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THEATER REVIEW : 'Jonin' ' a Slice of African-American Frat-House Life

April 15, 1993|JAN BRESLAUER | SPECIAL TO THE TIMES

Jonin' is slang for the art of the verbal put-down--like when guys woof at the mention of some other dude's girlfriend. "Jonin,' " the play, is a slice of African-American frat-house life that shows what happens when a bunch of Howard University Omega brothers take the jousting too far.

Written by Gerard Brown, whose first screenplay became the 1992 Earnest Dickerson film "Juice," "Jonin' " is a traditional coming-of-age drama, full of male bonding, rowdy dorm bonhomie, brutal one-upmanship--and more homophobia and misogyny than it needs to make its point.

In fact, if it weren't for a staunch ensemble cast, ably directed by Tommy Ford of Fox TV's "Martin," this play would be mostly forgettable. But the energy and chemistry between these guys--and their utterly natural onstage rapport--makes this material seem much more subtly nuanced than it is on the page.

*

The boyz in the frat are familiar types. There's good guy Steve (elegant Allan Dean Moore), a New Hampshire import who keeps trying to toss the slackers out of his room so he can cram for a test. He's the Sensitive Male in the pack, the one who actually sees a woman as something more than two legs. Eddie (Mushond Lee) is the nephew of the president of the university, a hangdog ne'er-do-well on the six-year degree plan. Cutups Q. T. (comic Eugene Williams) and Greg (a magnetic Michael Davis) horse around with a basketball in the hallway and don't know when to let up on the put-downs. And the archetypes go on.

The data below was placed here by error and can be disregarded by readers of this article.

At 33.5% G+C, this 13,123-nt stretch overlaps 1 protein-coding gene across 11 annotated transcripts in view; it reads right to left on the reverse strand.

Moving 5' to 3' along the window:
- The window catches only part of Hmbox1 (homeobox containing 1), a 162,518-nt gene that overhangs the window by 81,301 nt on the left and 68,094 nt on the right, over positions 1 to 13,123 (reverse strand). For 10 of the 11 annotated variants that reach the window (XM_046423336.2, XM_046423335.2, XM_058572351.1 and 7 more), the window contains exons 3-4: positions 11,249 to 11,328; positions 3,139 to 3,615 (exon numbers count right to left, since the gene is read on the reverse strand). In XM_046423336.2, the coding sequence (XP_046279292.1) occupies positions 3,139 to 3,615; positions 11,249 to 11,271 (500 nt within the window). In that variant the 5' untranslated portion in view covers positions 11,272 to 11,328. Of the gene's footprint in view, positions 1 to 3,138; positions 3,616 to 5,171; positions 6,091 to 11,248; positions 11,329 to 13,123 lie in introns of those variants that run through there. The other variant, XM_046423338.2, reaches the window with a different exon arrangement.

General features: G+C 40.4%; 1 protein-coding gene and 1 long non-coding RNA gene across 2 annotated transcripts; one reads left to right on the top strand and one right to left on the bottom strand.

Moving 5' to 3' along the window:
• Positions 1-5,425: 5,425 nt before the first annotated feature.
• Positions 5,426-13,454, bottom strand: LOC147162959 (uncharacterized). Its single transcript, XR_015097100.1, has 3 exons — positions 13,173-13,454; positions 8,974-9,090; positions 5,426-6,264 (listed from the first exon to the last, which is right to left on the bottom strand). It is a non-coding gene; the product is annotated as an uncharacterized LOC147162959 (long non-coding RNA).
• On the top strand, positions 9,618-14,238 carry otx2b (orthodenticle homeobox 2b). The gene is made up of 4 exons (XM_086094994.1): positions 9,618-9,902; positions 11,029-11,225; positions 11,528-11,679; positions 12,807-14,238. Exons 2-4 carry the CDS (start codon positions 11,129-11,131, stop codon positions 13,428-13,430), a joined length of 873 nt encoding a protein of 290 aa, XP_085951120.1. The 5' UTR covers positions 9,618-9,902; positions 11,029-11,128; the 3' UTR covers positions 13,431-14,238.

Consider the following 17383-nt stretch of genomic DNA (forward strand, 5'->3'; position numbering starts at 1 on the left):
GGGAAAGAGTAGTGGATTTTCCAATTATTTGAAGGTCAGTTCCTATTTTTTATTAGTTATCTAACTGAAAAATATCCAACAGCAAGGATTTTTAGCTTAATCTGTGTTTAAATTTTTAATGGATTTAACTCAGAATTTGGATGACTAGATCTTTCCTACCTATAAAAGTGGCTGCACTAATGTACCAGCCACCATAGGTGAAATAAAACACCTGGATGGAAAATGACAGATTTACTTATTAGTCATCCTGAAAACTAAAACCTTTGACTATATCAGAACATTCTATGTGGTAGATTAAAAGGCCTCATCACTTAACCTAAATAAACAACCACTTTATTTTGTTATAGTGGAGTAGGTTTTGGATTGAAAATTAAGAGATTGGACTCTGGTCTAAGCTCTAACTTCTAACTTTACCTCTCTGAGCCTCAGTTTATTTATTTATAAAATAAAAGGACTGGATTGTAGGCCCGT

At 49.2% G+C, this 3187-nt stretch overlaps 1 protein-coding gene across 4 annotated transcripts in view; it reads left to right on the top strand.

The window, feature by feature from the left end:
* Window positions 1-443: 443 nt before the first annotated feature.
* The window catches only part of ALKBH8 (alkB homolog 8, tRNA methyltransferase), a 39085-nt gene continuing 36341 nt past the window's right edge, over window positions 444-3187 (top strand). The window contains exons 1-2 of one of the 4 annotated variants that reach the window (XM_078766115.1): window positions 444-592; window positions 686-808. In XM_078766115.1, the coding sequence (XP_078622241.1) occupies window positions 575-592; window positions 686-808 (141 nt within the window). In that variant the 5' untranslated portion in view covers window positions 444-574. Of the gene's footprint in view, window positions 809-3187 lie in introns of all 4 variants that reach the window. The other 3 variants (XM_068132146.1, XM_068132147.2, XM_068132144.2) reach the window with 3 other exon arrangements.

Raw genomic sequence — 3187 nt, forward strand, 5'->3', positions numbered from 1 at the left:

What plot there is revolves around classic guy activities like trying to score with women and planning a party in order to (you guessed it) score with women. Otherwise, the fellas spend most of their time dissin' a gay student and their residence adviser, who turns out to be the gay man's lover, and thereby the object of their derision, too.

Predictably, the young guys' jonin' eventually goes too far, causing a tragedy that ought to be sobering. Except, some of these lunks don't show a lot more remorse than the Spur Posse.

The problem with this script is that women, gay men--and anybody else who's even marginally "other," such as African student Willie (convincingly played by Christopher M. Brown)--are sketchily drawn, and ultimately treated more like props than characters.

Playwright Brown is hip to what happens when the Omegas don't let up on their own. Still, he sees the relentless persecution of gays and the degradation of women as just normal, excusable guy behavior. You'd think he'd see that all kinds of rock-headed pranks are equally lethal.

Director Ford makes the frat-house comings and goings utterly believable, with his astute handling of the overlapping and improv-laced verbal interplay. He orchestrates the physical encounters with just the right combination of menace and boyish play.

Sometimes the guys all rush into the conversational fray at once, muddying the exchanges. But most of the beats are subtly focused and unforced. Flashes of choreography (by LeRoi Holmes Jr.) also add texture, although the piece could use even more of this steppin'.

Its insensitivities notwithstanding, "Jonin' " could serve as a one-stop casting call for a producer on the prowl for young African-American male talent.

* "Jonin,' " Richard Pryor Theatre, 1445 N. Las Palmas Ave., Hollywood. Friday s-- Saturday s , 8 p.m.; Sunday s , 3 and 7:30 p.m. Indefinitely. $18.50. (213) 466-1767. Running time: 2 hours, 20 minutes.

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